Ketamine and butorphanol recalls, FDA oversight, corporate responsibility and pet health
By now, some of you have heard the news that two common animal drugs manufactured by Teva Animal Health have been recalled. Unfortunately, my two in-house colleagues never got the memo on the toxicity tied to certain lots of these injectable drugs.
In fact, if I hadn’t checked our stash last month when fellow blogger Christie Keith called on this issue, our hospital might’ve still been dishing out potentially poisonous drugs without any inkling at all. Same goes for a wide margin of my veterinary compatriots.
This frightening news brought to you by concerned pet journalists and irate veterinarians across the U.S.
Because if it hadn’t been for their resounding WTF’s when they learned of the tainted drugs, the extent of the recall’s reach would have eluded us entirely. Here’s the deal, according to Christie Keith, fellow blogger and investigative animal health journalist in her latest piece for SF Gate:
What if your veterinarian was using a recalled drug -- and didn't know it?
That's not a hypothetical question. On Sept. 4 at least two veterinary drugs made by Teva Animal Health Inc. a division of Israeli-based Teva Pharmaceutical Industries were recalled by the FDA which shut the company down in July. But few veterinarians or pet owners were aware of the recall until the end of December.
Although the reported deaths of five cats led the FDA to issue public recall notices on Dec. 22 and Dec. 29, just what products are involved and over what time period they were manufactured and sold remains unclear.
The recalls involve two common veterinary drugs: Butorphanol, an opiate pain reliever, and ketamine, a dissociative anesthetic. Both are injectable preparations used frequently in anesthetic combinations. Which inevitably raises the question: What exactly is wrong with Teva’s drugs that led to the recall? Here’s the FDA’s response:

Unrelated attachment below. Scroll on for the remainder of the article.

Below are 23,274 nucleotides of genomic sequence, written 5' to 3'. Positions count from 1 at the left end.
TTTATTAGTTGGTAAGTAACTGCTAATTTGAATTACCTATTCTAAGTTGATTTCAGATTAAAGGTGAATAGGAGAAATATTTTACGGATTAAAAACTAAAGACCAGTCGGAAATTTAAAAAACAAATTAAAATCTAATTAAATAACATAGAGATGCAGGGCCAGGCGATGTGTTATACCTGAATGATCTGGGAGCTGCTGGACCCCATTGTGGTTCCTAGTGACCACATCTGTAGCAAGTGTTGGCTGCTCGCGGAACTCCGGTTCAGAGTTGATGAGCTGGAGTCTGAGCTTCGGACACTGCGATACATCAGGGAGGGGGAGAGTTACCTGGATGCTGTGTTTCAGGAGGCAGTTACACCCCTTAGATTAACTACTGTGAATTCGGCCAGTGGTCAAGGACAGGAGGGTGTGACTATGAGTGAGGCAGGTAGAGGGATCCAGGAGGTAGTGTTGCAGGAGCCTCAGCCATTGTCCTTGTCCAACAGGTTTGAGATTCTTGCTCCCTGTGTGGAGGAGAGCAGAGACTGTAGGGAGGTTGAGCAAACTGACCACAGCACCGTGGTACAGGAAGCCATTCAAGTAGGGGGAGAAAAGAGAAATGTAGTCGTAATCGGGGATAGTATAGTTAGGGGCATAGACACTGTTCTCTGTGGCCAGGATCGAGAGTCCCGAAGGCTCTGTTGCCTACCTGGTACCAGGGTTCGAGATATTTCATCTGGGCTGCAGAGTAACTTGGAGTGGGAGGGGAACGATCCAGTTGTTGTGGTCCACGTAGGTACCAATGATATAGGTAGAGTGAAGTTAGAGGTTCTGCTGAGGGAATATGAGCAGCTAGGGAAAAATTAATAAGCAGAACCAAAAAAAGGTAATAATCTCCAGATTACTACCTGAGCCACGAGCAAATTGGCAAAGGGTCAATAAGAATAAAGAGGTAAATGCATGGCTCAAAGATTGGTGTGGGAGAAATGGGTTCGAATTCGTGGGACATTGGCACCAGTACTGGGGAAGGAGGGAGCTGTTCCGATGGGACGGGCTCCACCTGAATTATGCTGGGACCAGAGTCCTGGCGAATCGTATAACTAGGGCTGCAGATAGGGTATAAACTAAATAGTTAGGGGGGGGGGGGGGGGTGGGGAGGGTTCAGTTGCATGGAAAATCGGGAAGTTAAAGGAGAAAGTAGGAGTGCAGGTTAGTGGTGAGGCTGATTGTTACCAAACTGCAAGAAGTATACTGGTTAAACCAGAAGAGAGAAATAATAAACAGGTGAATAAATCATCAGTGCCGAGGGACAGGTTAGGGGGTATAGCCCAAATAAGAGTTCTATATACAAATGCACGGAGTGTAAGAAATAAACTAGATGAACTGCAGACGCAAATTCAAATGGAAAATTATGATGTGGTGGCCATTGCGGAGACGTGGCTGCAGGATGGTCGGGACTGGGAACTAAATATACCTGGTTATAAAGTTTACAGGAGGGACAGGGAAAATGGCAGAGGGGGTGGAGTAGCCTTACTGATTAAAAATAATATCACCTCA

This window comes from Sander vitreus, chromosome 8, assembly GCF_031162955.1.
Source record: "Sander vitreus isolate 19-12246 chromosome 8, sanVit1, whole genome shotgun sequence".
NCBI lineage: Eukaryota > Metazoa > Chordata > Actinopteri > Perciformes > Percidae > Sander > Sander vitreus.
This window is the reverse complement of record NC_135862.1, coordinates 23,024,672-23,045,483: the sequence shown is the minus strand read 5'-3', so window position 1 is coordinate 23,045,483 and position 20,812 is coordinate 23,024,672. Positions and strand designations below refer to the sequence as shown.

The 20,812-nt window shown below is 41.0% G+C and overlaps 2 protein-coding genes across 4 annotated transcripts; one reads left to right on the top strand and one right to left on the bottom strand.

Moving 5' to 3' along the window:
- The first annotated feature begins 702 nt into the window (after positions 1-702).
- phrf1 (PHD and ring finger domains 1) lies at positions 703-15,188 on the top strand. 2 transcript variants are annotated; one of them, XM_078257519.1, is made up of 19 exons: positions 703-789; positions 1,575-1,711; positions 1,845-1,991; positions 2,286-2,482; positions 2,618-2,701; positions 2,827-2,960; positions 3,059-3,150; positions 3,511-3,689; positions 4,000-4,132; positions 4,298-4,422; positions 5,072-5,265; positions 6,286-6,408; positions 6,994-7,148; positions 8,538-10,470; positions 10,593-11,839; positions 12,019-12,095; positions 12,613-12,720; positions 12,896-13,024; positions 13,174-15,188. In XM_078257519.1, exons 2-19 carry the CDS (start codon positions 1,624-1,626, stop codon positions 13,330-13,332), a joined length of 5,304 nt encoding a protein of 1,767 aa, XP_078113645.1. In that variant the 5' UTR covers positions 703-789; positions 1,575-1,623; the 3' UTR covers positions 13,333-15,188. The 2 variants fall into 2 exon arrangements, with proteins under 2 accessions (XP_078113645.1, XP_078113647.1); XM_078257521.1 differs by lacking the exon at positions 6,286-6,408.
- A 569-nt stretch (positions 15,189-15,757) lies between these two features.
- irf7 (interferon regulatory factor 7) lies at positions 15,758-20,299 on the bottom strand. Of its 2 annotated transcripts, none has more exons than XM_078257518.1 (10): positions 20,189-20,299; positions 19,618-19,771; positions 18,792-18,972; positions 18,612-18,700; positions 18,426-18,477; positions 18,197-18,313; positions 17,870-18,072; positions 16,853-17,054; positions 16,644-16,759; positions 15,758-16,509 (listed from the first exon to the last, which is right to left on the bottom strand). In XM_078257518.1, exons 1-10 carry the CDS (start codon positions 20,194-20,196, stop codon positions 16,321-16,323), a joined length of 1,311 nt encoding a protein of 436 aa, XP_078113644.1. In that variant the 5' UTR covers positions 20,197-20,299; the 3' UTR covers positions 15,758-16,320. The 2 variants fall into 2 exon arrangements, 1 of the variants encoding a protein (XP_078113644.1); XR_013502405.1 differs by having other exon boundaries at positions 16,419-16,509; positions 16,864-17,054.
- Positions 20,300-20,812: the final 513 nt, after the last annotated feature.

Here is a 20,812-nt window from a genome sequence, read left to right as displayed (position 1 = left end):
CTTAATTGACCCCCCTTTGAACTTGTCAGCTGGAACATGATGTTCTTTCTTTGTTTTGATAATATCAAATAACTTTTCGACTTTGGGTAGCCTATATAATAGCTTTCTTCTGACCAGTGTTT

This recall is being conducted as a result of an increased trend in serious adverse events associated with this product including lack of effect prolonged effect and death.
Bad, yes. But we know it can happen. Nothing in life is 100% safe and the manufacturing process is fraught with many potential pitfalls. It’s the FDA’s job to suss out the bad apples when they happen by way of keeping the public safe. Unfortunately, that wasn’t entirely the case with this recall, given that the FDA issued this in a “recall alert” that only came out on December 22, 2009 –– months after the initial recall.
Sounds familiar, right?
It’s like the pet food recall all over again, some of us have been saying. Again, the problem has to do with the FDA’s system of “voluntary” recalls in which healthcare providers and the public need not always be alerted when a manufacturer issues a recall. In this current case, an extra dose of confusion was added to the mix when it became clear that Teva was manufacturing ketamine for a variety of brands, including Fort Dodge’s Ketaset, the most widely disseminated brand of ketamine in the veterinary marketplace (and the one we use, too).
Problem is, the FDA did not require Teva to make its problems known to those of us downstream. Although it did tell the companies whose ketamine it manufactured that there might be trouble in paradise, the FDA –– again –– did not require they disclose this information to veterinarians or to the public.
Because of the combined actions of the FDA and the companies responsible for manufacturing, marketing and distributing these drugs, the majority of the veterinary community is still in the dark.
Some of us have no idea that we should look askance at our hospital’s butorphanol and ketamine bottles. Unless we frequent VIN (the Veterinary Information Network) or keep tabs on our AVMA alerts, we’d probably never know since the distributors of the affected products have yet to inform us. And we don’t know the extent of the recall, though it may involve drugs manufactured as far back as 2006. Heck, it’s even unclear what clinical signs to look for –– never mind whether some of our poor-doers might have been affected by these suspect meds. Who knows?
What I DO know is that all my ketamine’s getting sent back. Every single bottle. Though the butorphanol we buy is free and clear, Fort Dodge’s Ketaset (which I use only very sparingly, anyway) is going back home to roost –– for good.
What’s more, I’m seriously rethinking which of Fort Dodge’s other products I can cut out of my arsenal. Because I’m not so sure I want to do business with a company that doesn’t think I deserve to know that I may hurt animals with the drugs and products it sells me.
After all, it’s one thing for the FDA to let me down (heck, I almost expect it these days), it’s quite another to know that a company I've always trusted to produce safe drugs for my patients would do us all so very wrong.